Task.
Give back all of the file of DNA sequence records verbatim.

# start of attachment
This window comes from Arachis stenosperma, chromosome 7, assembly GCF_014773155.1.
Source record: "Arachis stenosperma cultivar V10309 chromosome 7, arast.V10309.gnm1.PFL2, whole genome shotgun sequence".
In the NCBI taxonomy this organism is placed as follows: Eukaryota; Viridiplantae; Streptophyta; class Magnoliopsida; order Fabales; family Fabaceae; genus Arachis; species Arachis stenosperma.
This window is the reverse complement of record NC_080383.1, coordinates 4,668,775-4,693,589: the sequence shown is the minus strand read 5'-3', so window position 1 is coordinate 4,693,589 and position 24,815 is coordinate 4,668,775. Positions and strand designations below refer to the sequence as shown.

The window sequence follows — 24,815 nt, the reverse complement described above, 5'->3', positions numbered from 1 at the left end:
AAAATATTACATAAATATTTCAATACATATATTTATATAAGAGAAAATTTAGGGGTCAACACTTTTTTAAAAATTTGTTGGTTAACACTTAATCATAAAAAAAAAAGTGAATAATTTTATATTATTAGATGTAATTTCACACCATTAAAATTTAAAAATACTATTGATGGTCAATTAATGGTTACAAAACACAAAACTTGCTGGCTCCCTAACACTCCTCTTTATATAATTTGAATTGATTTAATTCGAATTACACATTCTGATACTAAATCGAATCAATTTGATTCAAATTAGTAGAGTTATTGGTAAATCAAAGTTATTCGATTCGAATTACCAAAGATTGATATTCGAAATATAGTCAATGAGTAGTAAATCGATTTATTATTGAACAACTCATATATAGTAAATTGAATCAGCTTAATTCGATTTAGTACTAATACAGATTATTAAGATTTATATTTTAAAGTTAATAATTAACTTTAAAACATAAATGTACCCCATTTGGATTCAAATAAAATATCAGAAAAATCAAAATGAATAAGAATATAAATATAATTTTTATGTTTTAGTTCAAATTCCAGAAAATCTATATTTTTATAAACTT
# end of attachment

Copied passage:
This window comes from Arachis stenosperma, chromosome 7, assembly GCF_014773155.1.
Source record: "Arachis stenosperma cultivar V10309 chromosome 7, arast.V10309.gnm1.PFL2, whole genome shotgun sequence".
In the NCBI taxonomy this organism is placed as follows: Eukaryota; Viridiplantae; Streptophyta; class Magnoliopsida; order Fabales; family Fabaceae; genus Arachis; species Arachis stenosperma.
This window is the reverse complement of record NC_080383.1, coordinates 4,668,775-4,693,589: the sequence shown is the minus strand read 5'-3', so window position 1 is coordinate 4,693,589 and position 24,815 is coordinate 4,668,775. Positions and strand designations below refer to the sequence as shown.

The window sequence follows — 24,815 nt, the reverse complement described above, 5'->3', positions numbered from 1 at the left end:
AAAATATTACATAAATATTTCAATACATATATTTATATAAGAGAAAATTTAGGGGTCAACACTTTTTTAAAAATTTGTTGGTTAACACTTAATCATAAAAAAAAAAGTGAATAATTTTATATTATTAGATGTAATTTCACACCATTAAAATTTAAAAATACTATTGATGGTCAATTAATGGTTACAAAACACAAAACTTGCTGGCTCCCTAACACTCCTCTTTATATAATTTGAATTGATTTAATTCGAATTACACATTCTGATACTAAATCGAATCAATTTGATTCAAATTAGTAGAGTTATTGGTAAATCAAAGTTATTCGATTCGAATTACCAAAGATTGATATTCGAAATATAGTCAATGAGTAGTAAATCGATTTATTATTGAACAACTCATATATAGTAAATTGAATCAGCTTAATTCGATTTAGTACTAATACAGATTATTAAGATTTATATTTTAAAGTTAATAATTAACTTTAAAACATAAATGTACCCCATTTGGATTCAAATAAAATATCAGAAAAATCAAAATGAATAAGAATATAAATATAATTTTTATGTTTTAGTTCAAATTCCAGAAAATCTATATTTTTATAAACTT